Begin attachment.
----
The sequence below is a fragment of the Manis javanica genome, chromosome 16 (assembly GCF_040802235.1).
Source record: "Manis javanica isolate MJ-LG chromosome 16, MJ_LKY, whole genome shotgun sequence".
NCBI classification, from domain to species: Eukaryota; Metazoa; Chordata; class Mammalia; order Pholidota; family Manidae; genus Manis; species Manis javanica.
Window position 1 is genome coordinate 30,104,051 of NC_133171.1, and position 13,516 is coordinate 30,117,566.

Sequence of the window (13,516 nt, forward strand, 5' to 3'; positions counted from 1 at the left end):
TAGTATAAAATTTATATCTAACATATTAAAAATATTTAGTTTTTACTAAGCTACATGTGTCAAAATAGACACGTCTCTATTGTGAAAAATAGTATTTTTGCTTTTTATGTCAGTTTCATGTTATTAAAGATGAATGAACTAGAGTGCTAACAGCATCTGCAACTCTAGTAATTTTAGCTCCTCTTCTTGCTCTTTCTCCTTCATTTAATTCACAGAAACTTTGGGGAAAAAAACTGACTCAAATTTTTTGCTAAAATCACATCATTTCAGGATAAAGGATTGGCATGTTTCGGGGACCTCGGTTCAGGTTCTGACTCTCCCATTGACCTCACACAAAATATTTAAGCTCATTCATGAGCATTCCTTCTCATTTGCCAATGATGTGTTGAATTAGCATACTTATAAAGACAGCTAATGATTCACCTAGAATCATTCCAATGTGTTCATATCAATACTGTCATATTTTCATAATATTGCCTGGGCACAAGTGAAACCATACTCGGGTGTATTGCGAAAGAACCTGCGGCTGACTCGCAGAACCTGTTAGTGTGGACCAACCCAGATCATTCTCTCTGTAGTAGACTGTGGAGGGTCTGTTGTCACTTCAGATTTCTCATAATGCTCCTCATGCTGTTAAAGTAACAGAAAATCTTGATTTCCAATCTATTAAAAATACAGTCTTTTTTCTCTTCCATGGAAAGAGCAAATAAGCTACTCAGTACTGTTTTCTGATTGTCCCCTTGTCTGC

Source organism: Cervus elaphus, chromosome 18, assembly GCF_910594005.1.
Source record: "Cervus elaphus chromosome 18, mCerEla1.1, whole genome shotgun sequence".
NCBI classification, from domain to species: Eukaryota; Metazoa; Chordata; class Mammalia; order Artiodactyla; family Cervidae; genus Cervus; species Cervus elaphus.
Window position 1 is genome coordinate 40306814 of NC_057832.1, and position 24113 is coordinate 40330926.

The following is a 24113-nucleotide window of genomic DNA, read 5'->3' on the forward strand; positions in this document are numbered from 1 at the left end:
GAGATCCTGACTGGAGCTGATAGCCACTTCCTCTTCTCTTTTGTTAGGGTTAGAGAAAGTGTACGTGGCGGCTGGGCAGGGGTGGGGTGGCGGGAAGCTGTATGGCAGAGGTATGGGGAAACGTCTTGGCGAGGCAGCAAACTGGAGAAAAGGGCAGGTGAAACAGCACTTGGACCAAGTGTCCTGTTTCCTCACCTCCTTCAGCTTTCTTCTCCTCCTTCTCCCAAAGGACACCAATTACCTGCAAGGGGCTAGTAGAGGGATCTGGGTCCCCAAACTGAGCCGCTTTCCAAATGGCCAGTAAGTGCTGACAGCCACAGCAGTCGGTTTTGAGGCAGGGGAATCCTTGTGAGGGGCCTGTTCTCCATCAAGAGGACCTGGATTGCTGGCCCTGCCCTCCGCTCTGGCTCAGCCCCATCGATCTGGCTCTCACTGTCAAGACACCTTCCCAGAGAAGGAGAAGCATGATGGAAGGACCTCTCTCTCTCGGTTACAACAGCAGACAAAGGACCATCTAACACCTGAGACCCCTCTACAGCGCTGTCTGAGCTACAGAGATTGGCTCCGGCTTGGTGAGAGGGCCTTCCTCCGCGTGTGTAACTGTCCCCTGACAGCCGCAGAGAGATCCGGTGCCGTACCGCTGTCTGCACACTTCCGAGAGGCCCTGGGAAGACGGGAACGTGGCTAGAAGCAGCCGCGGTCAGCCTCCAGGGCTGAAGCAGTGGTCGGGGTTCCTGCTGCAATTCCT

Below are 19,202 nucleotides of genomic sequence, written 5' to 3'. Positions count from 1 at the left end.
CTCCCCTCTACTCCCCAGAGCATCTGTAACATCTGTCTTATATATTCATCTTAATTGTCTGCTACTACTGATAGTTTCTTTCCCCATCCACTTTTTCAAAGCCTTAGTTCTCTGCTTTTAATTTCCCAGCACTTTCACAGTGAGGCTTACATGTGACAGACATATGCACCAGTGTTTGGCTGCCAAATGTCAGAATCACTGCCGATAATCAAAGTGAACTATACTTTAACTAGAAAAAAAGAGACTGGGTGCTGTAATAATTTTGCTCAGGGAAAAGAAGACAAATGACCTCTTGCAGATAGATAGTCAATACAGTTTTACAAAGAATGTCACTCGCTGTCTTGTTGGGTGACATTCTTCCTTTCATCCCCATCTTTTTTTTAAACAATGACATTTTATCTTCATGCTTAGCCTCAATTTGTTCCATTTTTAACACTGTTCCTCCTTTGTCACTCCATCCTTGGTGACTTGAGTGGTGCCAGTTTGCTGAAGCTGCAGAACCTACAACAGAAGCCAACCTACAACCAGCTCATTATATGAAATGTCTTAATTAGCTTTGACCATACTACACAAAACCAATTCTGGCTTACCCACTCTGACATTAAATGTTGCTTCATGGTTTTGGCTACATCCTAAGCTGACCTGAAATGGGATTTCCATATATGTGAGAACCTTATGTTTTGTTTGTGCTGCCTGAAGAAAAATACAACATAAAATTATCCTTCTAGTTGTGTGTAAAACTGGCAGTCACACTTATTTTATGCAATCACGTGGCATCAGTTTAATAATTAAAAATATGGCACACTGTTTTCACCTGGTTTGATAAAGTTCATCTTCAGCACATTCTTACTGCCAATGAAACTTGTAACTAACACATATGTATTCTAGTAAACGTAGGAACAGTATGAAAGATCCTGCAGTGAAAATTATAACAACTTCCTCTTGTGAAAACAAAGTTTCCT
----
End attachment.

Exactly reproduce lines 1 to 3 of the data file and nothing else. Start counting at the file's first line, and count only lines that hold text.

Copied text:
The sequence below is a fragment of the Manis javanica genome, chromosome 16 (assembly GCF_040802235.1).
Source record: "Manis javanica isolate MJ-LG chromosome 16, MJ_LKY, whole genome shotgun sequence".
NCBI classification, from domain to species: Eukaryota; Metazoa; Chordata; class Mammalia; order Pholidota; family Manidae; genus Manis; species Manis javanica.